YUSHU, Qinghai - The 11th Panchen Lama, one of the most revered figures in Tibetan Buddhism, on Saturday led more than 700 Tibetan monks at Taer Monastery, Qinghai province, in prayer for victims of a devastating earthquake in the province's Yushu region last month.
The 11th Panchen Lama Gyaincain Norbu prays on Saturday at Taer Monastery in Qinghai province for victims and survivors of the devastating earthquake that struck Yushu last month. [Photo / Xinhua]
At the Taer Monastery, he prayed to guide the souls of those who died in the earthquake and to encourage the survivors to overcome hardships caused by the disaster and to rebuild their hometown.
At least 2,200 people died after the 7.1 magnitude earthquake struck the Yushu region on April 14. More than 100,000 homeless survivors in Gyegu town near the epicenter are living in tents as reconstruction begins.
The Taer Monastery is one of the six biggest temples of the Gelug Sect in Tibetan Buddhism. It was built by the Guru Tson-Khapa, founder of the Gelug Sect and the teacher of the first Panchen Lama and the first Dalai Lama.
The mass prayer in Taer Monastery followed the 11th Panchen Lama's visit on Friday to Yushu, a predominantly Tibetan region, in which he visited the quake-damaged Gyegu Monastery and led hundreds of Tibetan monks to pray in a tent - a makeshift monastery hall.
The Gyegu Monastery was severely damaged in the quake. Its buildings were rendered too dangerous for habitation.
After the service in the tent, the 11th Panchen Lama walked out and chanted prayers, facing the site where the dead were cremated.
The 11th Panchen Lama on Friday also visited the ruins of Thrangu Monastery, which was totally destroyed, and consoled thousands of monks and believers who welcomed him there. Many received the long-expected head-touching blessing in tears.
Another service was held at the monastery's temporary site - grassland nestled in the hills. Rows of tents and prefab houses were set up on the field. A banner flying at the entrance indicated this was the 700-year-old Thrangu Monastery.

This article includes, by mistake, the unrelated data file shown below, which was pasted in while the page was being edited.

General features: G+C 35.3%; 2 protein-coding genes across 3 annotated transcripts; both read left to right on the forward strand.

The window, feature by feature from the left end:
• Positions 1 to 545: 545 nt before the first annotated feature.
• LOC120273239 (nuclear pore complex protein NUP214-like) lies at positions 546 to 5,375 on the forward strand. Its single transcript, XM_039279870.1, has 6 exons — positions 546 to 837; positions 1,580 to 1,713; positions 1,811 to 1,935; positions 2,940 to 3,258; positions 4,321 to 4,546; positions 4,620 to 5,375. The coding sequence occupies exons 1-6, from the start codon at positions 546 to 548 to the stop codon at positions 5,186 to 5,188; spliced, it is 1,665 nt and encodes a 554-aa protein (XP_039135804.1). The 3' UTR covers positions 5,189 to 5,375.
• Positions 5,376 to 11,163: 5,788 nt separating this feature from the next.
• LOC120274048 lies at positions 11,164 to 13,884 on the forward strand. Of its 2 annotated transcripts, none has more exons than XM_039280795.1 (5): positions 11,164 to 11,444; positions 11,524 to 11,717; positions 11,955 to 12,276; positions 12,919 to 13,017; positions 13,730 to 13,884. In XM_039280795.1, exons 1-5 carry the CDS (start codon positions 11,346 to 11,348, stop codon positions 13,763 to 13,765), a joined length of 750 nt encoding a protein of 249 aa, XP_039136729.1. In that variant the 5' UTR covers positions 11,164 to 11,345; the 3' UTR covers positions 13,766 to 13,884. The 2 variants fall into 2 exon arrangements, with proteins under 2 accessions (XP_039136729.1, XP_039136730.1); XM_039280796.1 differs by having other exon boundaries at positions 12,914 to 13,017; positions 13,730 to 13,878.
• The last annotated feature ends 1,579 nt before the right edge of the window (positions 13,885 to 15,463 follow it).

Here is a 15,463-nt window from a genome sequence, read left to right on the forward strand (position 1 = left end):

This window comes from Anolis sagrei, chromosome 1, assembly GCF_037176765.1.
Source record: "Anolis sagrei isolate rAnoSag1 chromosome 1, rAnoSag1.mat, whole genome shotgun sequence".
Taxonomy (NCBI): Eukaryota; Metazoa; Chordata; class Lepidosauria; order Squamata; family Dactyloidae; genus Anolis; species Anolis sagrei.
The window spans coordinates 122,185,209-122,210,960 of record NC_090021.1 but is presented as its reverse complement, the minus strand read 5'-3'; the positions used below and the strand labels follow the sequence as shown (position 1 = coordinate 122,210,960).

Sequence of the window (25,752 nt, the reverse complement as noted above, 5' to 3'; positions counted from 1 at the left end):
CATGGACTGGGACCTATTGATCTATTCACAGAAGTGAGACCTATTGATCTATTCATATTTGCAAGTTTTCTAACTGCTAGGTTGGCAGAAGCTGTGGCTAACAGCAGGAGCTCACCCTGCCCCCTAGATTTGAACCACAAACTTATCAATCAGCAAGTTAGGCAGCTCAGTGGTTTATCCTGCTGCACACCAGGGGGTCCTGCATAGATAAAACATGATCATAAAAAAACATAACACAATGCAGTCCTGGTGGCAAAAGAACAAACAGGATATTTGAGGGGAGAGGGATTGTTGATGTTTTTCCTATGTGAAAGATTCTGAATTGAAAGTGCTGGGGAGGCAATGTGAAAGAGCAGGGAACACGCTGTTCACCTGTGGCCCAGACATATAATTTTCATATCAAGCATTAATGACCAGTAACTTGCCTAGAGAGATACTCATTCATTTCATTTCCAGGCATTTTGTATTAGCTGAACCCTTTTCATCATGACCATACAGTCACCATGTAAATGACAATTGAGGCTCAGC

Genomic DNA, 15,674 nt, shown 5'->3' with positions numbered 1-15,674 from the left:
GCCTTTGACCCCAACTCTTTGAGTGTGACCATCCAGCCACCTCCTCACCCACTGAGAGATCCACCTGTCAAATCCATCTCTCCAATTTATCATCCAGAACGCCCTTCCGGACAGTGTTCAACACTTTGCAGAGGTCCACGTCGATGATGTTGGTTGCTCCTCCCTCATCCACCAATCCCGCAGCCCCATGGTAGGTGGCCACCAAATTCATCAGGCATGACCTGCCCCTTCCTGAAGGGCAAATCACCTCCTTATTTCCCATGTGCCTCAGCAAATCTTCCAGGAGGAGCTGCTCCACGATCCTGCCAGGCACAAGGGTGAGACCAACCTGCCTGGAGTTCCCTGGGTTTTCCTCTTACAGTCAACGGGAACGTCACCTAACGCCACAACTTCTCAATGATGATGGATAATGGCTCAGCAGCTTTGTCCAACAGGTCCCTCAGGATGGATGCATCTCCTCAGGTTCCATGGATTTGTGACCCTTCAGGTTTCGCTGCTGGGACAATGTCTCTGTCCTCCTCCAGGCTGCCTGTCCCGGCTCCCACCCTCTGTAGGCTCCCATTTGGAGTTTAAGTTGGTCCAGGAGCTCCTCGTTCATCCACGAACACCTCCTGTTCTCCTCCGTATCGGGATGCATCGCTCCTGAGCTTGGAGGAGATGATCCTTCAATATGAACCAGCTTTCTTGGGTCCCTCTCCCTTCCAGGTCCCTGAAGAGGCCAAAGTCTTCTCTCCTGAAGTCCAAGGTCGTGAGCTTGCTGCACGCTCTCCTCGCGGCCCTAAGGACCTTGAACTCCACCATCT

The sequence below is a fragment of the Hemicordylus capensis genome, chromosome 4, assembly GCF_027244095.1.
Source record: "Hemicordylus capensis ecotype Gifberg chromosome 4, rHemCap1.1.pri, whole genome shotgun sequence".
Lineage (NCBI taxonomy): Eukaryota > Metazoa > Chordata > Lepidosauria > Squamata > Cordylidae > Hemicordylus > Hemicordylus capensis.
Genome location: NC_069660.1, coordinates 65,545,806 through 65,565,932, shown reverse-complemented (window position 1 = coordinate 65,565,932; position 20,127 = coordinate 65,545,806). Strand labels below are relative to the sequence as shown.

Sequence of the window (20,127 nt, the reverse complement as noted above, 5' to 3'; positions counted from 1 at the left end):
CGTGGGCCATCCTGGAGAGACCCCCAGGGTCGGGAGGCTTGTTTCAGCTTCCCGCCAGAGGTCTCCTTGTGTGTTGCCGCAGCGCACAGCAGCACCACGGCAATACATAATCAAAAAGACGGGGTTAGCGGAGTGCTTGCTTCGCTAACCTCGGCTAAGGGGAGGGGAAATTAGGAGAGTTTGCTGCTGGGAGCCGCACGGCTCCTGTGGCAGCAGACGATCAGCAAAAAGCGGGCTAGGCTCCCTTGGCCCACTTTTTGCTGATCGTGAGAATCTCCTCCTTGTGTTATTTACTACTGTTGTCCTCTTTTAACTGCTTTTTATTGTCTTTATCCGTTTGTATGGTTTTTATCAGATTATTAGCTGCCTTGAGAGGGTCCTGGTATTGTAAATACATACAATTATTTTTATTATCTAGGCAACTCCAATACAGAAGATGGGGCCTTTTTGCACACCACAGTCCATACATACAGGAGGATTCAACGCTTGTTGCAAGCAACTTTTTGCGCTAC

During his visit to Gyegu, the 11th Panchen Lama received a warm welcome from local residents, most of whom are Tibetan Buddhists.
At the town's main plaza, crowds of residents waited from dawn for the arrival of the Panchen Lama.
"I really want to receive a head-touching blessing from him," said 12-year-old Tsegaomtzi, who came to Gesar plaza with his father from a nearby village.
Tsegaomtzi took off his cap when the Panchen Lama's convoy approached.
Around him, devout believers waved at the vehicle with tears in their eyes. They threw hadas, traditional white scarves, and ran after the convoy.
"Finally, I saw him!" said Kungalondzom, a storeowner. "I feel happy and honored. I had only seen him on the television."
Another survivor, Tashitesring, who lost his wife and 3-year-old son in the quake, said the appearance of the Panchen Lama at this time was comforting.
"I won't forget this moment all my life," he said.
The 11th Panchen Lama, whose secular name is Gyaincain Norbu, was born in February 1990 in Tibet.
He was approved by the central government as the reincarnation of the 10th Panchen Lama in November 1995 after a lot-drawing ritual among three candidates in the Jokhang Temple in Lhasa.
Xinhua - China Daily